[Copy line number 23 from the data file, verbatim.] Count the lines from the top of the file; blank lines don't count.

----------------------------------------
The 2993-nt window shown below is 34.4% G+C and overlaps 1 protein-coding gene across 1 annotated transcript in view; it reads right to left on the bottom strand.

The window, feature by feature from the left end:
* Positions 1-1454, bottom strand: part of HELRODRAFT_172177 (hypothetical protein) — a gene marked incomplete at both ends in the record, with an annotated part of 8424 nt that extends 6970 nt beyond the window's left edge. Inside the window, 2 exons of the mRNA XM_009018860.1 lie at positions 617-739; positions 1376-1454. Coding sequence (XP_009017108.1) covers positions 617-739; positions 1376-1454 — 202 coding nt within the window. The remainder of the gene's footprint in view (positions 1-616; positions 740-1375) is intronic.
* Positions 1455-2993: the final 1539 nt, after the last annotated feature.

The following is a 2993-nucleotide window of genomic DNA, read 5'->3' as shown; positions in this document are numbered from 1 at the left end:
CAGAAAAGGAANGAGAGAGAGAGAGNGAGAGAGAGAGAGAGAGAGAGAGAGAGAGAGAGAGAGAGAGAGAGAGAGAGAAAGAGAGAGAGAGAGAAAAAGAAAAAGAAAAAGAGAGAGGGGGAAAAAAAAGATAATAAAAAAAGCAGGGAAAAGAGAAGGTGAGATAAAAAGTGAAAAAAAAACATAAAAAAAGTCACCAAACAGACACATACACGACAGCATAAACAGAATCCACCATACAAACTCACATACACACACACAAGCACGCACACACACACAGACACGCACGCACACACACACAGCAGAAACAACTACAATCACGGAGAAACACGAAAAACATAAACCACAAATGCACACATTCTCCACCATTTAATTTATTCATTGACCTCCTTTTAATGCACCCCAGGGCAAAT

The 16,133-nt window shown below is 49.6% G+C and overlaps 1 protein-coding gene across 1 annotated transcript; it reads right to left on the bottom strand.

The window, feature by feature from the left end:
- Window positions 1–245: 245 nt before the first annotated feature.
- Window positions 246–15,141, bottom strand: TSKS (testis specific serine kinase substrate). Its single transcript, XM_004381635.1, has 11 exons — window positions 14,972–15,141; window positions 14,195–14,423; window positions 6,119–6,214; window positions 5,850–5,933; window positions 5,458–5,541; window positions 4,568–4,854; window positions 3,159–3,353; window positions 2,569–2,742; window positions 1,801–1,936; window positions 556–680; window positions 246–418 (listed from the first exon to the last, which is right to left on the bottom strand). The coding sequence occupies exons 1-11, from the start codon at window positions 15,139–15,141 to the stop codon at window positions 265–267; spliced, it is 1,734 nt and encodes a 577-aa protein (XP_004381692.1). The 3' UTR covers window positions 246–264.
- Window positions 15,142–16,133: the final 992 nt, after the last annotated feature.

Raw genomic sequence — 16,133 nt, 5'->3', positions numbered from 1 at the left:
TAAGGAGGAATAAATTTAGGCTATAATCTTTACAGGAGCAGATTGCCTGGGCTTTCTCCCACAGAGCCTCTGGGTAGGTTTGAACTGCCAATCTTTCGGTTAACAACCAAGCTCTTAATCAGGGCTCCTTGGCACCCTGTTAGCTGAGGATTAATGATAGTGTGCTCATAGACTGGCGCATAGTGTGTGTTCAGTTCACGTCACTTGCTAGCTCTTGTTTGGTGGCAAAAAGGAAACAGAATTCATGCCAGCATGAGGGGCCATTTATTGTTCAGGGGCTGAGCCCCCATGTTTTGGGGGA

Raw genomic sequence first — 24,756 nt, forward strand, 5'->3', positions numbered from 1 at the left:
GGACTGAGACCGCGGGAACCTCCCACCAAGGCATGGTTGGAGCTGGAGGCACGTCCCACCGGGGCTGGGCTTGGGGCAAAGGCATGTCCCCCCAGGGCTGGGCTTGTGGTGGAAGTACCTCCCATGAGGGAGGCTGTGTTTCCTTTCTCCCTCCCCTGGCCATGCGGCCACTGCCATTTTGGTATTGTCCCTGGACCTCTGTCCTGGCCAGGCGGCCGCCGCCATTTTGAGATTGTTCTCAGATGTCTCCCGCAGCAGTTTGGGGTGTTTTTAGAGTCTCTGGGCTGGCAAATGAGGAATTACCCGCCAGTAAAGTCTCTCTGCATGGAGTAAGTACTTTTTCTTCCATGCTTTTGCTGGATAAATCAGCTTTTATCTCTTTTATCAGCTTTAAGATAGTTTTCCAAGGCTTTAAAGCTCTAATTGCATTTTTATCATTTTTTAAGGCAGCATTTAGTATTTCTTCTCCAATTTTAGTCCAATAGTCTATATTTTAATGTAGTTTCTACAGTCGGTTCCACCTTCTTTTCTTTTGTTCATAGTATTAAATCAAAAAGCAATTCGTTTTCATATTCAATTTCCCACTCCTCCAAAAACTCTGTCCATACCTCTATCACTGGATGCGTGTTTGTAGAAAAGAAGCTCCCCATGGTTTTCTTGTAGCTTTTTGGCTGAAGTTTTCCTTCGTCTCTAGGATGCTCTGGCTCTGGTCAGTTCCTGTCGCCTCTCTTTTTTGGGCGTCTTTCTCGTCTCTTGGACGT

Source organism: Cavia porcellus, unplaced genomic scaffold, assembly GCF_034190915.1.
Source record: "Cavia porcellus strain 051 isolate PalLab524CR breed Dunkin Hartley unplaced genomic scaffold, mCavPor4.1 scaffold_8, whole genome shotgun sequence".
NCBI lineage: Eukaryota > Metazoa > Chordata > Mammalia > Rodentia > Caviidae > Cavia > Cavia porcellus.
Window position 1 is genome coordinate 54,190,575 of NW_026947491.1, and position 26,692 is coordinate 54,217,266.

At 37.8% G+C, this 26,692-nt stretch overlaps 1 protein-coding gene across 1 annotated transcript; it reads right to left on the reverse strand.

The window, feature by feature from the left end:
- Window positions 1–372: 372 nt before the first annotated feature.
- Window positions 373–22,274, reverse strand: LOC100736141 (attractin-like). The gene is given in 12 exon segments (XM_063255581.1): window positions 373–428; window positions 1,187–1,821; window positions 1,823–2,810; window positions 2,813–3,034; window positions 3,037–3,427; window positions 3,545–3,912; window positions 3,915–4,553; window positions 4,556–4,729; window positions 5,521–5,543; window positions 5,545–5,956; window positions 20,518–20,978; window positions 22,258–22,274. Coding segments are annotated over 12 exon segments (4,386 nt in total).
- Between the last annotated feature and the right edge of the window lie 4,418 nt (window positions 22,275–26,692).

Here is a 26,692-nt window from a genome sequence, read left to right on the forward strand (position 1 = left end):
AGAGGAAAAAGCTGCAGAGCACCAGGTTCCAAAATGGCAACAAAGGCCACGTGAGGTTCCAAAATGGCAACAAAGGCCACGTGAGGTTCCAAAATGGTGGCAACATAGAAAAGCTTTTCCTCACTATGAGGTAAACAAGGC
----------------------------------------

- Window positions 373–22,274, reverse strand: LOC100736141 (attractin-like). The gene is given in 12 exon segments (XM_063255581.1): window positions 373–428; window positions 1,187–1,821; window positions 1,823–2,810; window positions 2,813–3,034; window positions 3,037–3,427; window positions 3,545–3,912; window positions 3,915–4,553; window positions 4,556–4,729; window positions 5,521–5,543; window positions 5,545–5,956; window positions 20,518–20,978; window positions 22,258–22,274. Coding segments are annotated over 12 exon segments (4,386 nt in total).